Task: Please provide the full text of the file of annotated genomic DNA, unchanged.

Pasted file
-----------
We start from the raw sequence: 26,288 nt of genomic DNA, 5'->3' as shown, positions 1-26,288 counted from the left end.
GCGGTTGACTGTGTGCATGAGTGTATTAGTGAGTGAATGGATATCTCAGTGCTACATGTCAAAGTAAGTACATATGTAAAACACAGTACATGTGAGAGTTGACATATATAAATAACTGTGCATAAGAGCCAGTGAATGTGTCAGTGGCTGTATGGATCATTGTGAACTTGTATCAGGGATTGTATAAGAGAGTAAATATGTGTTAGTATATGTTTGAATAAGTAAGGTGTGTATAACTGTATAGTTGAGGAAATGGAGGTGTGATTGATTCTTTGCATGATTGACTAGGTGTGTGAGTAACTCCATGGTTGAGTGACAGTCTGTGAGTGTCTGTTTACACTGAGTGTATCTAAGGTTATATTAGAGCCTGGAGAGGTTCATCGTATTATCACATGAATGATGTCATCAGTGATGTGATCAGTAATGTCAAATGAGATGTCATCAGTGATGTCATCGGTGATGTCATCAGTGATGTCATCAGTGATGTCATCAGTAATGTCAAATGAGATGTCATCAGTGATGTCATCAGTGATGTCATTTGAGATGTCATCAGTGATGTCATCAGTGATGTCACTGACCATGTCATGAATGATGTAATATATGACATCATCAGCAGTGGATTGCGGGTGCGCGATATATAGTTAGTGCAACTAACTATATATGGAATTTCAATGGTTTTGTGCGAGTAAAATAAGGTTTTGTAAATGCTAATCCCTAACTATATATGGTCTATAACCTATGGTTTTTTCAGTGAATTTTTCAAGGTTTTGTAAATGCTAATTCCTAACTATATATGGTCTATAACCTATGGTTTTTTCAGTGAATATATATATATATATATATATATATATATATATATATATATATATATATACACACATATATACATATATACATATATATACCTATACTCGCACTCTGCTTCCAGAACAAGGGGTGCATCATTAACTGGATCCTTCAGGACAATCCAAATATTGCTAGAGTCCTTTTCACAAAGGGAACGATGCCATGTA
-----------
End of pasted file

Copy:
We start from the raw sequence: 26,288 nt of genomic DNA, 5'->3' as shown, positions 1-26,288 counted from the left end.
GCGGTTGACTGTGTGCATGAGTGTATTAGTGAGTGAATGGATATCTCAGTGCTACATGTCAAAGTAAGTACATATGTAAAACACAGTACATGTGAGAGTTGACATATATAAATAACTGTGCATAAGAGCCAGTGAATGTGTCAGTGGCTGTATGGATCATTGTGAACTTGTATCAGGGATTGTATAAGAGAGTAAATATGTGTTAGTATATGTTTGAATAAGTAAGGTGTGTATAACTGTATAGTTGAGGAAATGGAGGTGTGATTGATTCTTTGCATGATTGACTAGGTGTGTGAGTAACTCCATGGTTGAGTGACAGTCTGTGAGTGTCTGTTTACACTGAGTGTATCTAAGGTTATATTAGAGCCTGGAGAGGTTCATCGTATTATCACATGAATGATGTCATCAGTGATGTGATCAGTAATGTCAAATGAGATGTCATCAGTGATGTCATCGGTGATGTCATCAGTGATGTCATCAGTGATGTCATCAGTAATGTCAAATGAGATGTCATCAGTGATGTCATCAGTGATGTCATTTGAGATGTCATCAGTGATGTCATCAGTGATGTCACTGACCATGTCATGAATGATGTAATATATGACATCATCAGCAGTGGATTGCGGGTGCGCGATATATAGTTAGTGCAACTAACTATATATGGAATTTCAATGGTTTTGTGCGAGTAAAATAAGGTTTTGTAAATGCTAATCCCTAACTATATATGGTCTATAACCTATGGTTTTTTCAGTGAATTTTTCAAGGTTTTGTAAATGCTAATTCCTAACTATATATGGTCTATAACCTATGGTTTTTTCAGTGAATATATATATATATATATATATATATATATATATATATATATATATATATACACACATATATACATATATACATATATATACCTATACTCGCACTCTGCTTCCAGAACAAGGGGTGCATCATTAACTGGATCCTTCAGGACAATCCAAATATTGCTAGAGTCCTTTTCACAAAGGGAACGATGCCATGTA